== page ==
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MISSOULA (AP) – A state environmental official says despite years of pesticide spills at the site of a Missoula company, the surrounding neighborhood appears to be safe.

Risk assessor Aimee Reynolds of the Department of Environmental Quality tested the neighborhood surrounding the White Pine Sash Co., and is scheduled to present her findings at a public meeting on Tuesday.

Her results contradict an assessment by state Superfund officials, who said 60 years of dipping lumber in vats of pesticide contaminated the soil and water, and created a health hazard.

But Reynolds said only one home directly across from the site needs additional testing, as chemical levels there were just over the state’s maximum. Diesel truck traffic, lawn spraying or wood burning could be the reason for low levels of contamination, she said.

White Pine bought the property in the 1920s to produce window sashes and doors cut from ponderosa pines. Soil contamination was discovered in 1989, and groundwater contamination was discovered in 1993. The plant closed in 1996 because of market and supply problems.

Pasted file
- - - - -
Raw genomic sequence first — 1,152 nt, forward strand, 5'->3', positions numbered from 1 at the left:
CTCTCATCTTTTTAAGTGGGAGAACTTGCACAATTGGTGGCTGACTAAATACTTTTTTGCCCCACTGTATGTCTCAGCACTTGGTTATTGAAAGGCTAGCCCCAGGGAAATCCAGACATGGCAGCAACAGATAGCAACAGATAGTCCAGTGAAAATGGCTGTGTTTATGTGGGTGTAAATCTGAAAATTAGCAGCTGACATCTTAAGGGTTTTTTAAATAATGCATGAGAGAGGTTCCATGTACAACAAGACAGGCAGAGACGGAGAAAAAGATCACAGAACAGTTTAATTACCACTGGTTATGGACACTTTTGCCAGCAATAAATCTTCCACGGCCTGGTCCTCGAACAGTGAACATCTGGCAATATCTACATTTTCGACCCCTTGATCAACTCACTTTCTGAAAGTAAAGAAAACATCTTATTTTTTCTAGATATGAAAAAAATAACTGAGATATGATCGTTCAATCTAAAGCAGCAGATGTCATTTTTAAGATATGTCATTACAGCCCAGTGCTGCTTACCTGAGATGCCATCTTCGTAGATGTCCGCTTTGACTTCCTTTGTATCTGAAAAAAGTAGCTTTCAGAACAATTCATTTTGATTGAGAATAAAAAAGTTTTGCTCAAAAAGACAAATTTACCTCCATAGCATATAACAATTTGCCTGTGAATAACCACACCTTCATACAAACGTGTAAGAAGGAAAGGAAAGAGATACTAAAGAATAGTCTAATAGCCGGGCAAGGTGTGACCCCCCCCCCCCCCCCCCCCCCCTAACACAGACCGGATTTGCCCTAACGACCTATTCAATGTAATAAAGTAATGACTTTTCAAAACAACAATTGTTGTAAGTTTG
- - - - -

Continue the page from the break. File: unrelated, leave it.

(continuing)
Contaminants found at the site include pentachloraphenol and dioxin. Both cause cancer, and dioxin can cause kidney, liver and other problems.

Reynolds’ assessment evaluated cancer risks to people who could be exposed to polluted soil and groundwater, including residents, workers and others.

She said anyone who might come into contact with the ground where White Pine dipped lumber would have an increased risk. So would anyone who built a house on the northwest corner of the site, because of soil contamination, she said. The drinking water aquifer below the site is also polluted, Reynolds said, and the water poses a risk to human health.

The state will take public comment through Aug. 31, and then will investigate cleanup options.

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